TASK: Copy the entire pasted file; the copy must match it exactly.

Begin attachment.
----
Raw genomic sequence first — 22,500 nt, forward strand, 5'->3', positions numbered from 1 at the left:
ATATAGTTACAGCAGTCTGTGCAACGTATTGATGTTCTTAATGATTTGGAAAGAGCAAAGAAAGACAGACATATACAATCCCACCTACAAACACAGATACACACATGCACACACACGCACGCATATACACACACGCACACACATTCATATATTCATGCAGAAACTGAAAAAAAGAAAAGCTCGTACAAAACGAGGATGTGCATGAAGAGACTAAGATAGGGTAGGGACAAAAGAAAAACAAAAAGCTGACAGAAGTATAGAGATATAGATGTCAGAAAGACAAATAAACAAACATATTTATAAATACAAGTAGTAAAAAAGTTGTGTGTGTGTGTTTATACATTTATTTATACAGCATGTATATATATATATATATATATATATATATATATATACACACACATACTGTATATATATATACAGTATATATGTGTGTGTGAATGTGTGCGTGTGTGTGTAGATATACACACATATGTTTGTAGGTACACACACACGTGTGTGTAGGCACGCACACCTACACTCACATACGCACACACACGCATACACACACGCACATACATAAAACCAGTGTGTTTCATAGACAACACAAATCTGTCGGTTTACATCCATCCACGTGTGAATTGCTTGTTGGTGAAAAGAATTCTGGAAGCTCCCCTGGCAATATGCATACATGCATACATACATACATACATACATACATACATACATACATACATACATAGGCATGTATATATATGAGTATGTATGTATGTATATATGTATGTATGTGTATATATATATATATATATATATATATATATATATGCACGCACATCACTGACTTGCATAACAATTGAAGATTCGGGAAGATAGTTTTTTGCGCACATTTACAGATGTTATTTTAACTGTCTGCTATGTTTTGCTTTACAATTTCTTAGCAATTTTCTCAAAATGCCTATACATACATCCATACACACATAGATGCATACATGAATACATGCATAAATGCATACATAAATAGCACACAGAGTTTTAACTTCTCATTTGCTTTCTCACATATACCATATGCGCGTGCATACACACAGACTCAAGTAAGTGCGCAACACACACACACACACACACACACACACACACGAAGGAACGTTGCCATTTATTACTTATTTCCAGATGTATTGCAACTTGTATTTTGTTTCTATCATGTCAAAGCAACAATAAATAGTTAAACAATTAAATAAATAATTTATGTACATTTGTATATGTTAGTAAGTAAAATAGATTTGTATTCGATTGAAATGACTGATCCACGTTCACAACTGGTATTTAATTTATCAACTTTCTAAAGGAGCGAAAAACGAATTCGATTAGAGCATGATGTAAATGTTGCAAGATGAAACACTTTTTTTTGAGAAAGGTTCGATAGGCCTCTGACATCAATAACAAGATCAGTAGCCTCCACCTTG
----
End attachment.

Raw genomic sequence first — 22,500 nt, forward strand, 5'->3', positions numbered from 1 at the left:
ATATAGTTACAGCAGTCTGTGCAACGTATTGATGTTCTTAATGATTTGGAAAGAGCAAAGAAAGACAGACATATACAATCCCACCTACAAACACAGATACACACATGCACACACACGCACGCATATACACACACGCACACACATTCATATATTCATGCAGAAACTGAAAAAAAGAAAAGCTCGTACAAAACGAGGATGTGCATGAAGAGACTAAGATAGGGTAGGGACAAAAGAAAAACAAAAAGCTGACAGAAGTATAGAGATATAGATGTCAGAAAGACAAATAAACAAACATATTTATAAATACAAGTAGTAAAAAAGTTGTGTGTGTGTGTTTATACATTTATTTATACAGCATGTATATATATATATATATATATATATATATATATATACACACACATACTGTATATATATATACAGTATATATGTGTGTGTGAATGTGTGCGTGTGTGTGTAGATATACACACATATGTTTGTAGGTACACACACACGTGTGTGTAGGCACGCACACCTACACTCACATACGCACACACACGCATACACACACGCACATACATAAAACCAGTGTGTTTCATAGACAACACAAATCTGTCGGTTTACATCCATCCACGTGTGAATTGCTTGTTGGTGAAAAGAATTCTGGAAGCTCCCCTGGCAATATGCATACATGCATACATACATACATACATACATACATACATACATACATACATACATAGGCATGTATATATATGAGTATGTATGTATGTATATATGTATGTATGTGTATATATATATATATATATATATATATATATATATGCACGCACATCACTGACTTGCATAACAATTGAAGATTCGGGAAGATAGTTTTTTGCGCACATTTACAGATGTTATTTTAACTGTCTGCTATGTTTTGCTTTACAATTTCTTAGCAATTTTCTCAAAATGCCTATACATACATCCATACACACATAGATGCATACATGAATACATGCATAAATGCATACATAAATAGCACACAGAGTTTTAACTTCTCATTTGCTTTCTCACATATACCATATGCGCGTGCATACACACAGACTCAAGTAAGTGCGCAACACACACACACACACACACACACACACACACGAAGGAACGTTGCCATTTATTACTTATTTCCAGATGTATTGCAACTTGTATTTTGTTTCTATCATGTCAAAGCAACAATAAATAGTTAAACAATTAAATAAATAATTTATGTACATTTGTATATGTTAGTAAGTAAAATAGATTTGTATTCGATTGAAATGACTGATCCACGTTCACAACTGGTATTTAATTTATCAACTTTCTAAAGGAGCGAAAAACGAATTCGATTAGAGCATGATGTAAATGTTGCAAGATGAAACACTTTTTTTTGAGAAAGGTTCGATAGGCCTCTGACATCAATAACAAGATCAGTAGCCTCCACCTTG